I didn't get too far in my online reading yesterday, so that post ended up being lighter than I expected. Given what's on my plate today, expect the same today.
(Updated throughout the day.)
A BETRAYAL: The teenager told police all about his gang, MS-13. In return, he was slated for deportation and marked for death. (ProPublica)
Given the commentary I had seen before this article, I expected to come out much more sympathetic to the focus of the piece, a young man who was recruited into MS-13 back in El Salvador, who came to Long Island, and was sucked back into the MS-13 fold after trying to put it all behind him. One day, he decides that his way out is to inform on the local "clique" and the local and federal law enforcement use his information to put away local members. Then the informant is picked up by ICE for deportation based on the testimony he provided, and is in pretty serious danger of being brutally murdered as an example of what happens to snitches.
Thoughts in no particular order:
1. Ignoring the guy himself (more on him below), this is a huge strategic blunder on the part of law enforcement in their job to get rid of this gang. If this guy does indeed become an example of what happens to snitches, I expect any intelligence from within the gang to dry up. If for no other reason than preserving future intelligence, law enforcement needs to get this guy out of his situation and make him disappear (ideally as an anonymous inmate somewhere).
2. I don't feel as much sympathy as I expected for this guy given that he has murdered people himself and has been party to other murders and violence. I understand that this is how MS-13 operates and this fellow had little latitude in the matter ("... if Henry didn’t kill the man, the gang would kill them both."), but I don't think he's as innocent as the article portrays. And to be honest, at that age (12 to 15), I don't know if I would have been brave enough to be killed myself to avoid becoming a murderer. That said, the article touches on how he benefited by the gang, but things don't seem to push him into confession until after a series of murders in Long Island. As an older adolescent in Long Island, he was in a position to prevent those subsequent murders, and didn't.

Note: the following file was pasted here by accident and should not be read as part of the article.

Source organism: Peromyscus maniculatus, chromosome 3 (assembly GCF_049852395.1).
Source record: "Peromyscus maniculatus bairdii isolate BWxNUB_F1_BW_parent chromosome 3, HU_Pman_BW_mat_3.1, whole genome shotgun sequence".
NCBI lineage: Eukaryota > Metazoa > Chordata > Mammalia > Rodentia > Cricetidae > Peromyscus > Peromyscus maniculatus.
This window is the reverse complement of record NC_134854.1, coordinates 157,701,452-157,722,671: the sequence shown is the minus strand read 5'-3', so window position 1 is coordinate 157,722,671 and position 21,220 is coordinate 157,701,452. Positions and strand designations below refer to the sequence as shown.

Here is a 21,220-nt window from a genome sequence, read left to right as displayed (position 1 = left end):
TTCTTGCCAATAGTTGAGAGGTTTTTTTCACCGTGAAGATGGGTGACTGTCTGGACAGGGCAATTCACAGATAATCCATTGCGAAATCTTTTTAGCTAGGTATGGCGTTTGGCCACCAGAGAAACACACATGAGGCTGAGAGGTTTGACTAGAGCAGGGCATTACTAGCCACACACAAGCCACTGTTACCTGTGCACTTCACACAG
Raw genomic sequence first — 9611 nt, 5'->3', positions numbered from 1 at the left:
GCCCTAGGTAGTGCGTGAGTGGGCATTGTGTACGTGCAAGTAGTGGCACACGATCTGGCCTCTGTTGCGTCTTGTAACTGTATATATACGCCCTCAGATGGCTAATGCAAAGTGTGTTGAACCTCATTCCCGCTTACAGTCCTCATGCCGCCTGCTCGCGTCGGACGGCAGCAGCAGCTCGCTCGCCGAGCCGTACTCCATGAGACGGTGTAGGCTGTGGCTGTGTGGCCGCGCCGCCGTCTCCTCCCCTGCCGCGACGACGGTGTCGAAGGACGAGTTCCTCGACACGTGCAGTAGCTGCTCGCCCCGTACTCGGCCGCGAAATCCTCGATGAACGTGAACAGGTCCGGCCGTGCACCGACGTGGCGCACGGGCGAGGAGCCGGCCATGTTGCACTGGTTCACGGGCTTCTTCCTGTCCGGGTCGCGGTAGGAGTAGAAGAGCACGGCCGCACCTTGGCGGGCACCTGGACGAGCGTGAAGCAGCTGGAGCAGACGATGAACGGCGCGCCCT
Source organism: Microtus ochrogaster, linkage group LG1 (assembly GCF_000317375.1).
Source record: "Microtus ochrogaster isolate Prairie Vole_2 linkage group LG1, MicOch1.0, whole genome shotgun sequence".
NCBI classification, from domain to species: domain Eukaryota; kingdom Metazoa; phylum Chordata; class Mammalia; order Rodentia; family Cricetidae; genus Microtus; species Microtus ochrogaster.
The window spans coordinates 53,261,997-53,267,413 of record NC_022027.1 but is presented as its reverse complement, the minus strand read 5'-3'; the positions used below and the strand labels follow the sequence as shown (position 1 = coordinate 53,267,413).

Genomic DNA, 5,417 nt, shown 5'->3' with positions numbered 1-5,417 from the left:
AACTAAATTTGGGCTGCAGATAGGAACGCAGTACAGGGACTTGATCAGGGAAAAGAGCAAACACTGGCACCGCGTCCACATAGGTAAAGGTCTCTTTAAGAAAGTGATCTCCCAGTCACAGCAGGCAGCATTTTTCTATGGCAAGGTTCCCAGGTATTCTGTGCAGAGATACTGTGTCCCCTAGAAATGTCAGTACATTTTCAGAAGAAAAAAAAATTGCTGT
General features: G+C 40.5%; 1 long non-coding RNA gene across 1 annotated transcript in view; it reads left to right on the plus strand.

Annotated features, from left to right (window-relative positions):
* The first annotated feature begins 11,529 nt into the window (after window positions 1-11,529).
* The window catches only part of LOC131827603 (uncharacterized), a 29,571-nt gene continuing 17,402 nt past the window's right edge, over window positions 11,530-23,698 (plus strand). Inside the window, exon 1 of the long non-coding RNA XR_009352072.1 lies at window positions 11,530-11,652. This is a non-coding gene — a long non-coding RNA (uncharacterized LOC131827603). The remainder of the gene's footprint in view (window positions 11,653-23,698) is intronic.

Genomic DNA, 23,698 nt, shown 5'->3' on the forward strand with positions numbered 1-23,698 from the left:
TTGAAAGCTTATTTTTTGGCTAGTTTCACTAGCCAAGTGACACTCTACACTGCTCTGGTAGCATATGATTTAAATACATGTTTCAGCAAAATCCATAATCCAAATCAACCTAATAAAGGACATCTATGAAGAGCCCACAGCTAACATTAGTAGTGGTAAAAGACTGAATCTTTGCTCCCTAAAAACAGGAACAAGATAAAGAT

3. I find it richly satisfying that the FBI agent who used this kid to move up the ranks, then abandoned him when it came time to protect him, has been named in this article. He worried that if he testified on behalf of the teen, he would be outed himself and was too cowardly to do so. Karma's a bitch, asshole. Talk to your FBI buddies and see if you can get the protection you denied this fellow.
4. In the popular discourse on gang violence and the like, I think that the discourse is lagging, still largely stuck on the existing urban narrative that it's an inner-city issue, while groups like MS-13 and the "Jalisco Boys" are active in middle and small-town America precisely because of the lack of defense mechanisms that urban areas have built up over the past several decades. When we talk about things like gun control and immigration, it's far too easy for urban dwellers (me being among that number) to brush off non-urban dwellers' concerns as simple bigotry or "economic anxiety". This MS-13 case starkly highlights to what extent an urge for self-protection and hostility towards immigrants (Hispanics in particular) may be founded on actual violence occurring in their community that isn't making its way up into the national consciousness.
All all, this is an incredible bit of journalism and I hope it jolts folks in a position in power to do the right thing and extract this fellow from his situation (and try him for his complicity in other crimes, and sentence him justly should he be convicted) and pivot this narrative into something that illustrates why being an informant is a viable strategy. The alternative is pretty hideous to contemplate.
My 72-Hour Safari in Clinton Country (Politico)
My editors had given me this assignment as something of a lark. The idea: Just as reporters from New York and D.C. trek into Trump Country to visit greasy spoons and other corners of Real America™ to measure support for the candidate, I’d venture from Trump Country to the most stereotypical bastions of coastal liberal elitism, and ask the people I met whether they still support Hillary Clinton.
This might be the funniest thing I've read all week.
Legion's Take on Treating Mental Illness Is a Unique One (io9)
Really looking forward to this show returning tonight. Between "Legion" coming back, my rush to redo much of the Fresh Comics website (meeting DC Comics' publisher Jim Lee tomorrow and I want to have something good to show to get on their press list), and C2E2 this weekend, this start of April is pretty much Comic Book Central around here.
Image credit: FBI via Arizona Public Media: "FBI Suspects Record Numbers of MS-13 Gang Members Entering US"
This post will be updated throughout the day with other links I find interesting.comments powered by Disqus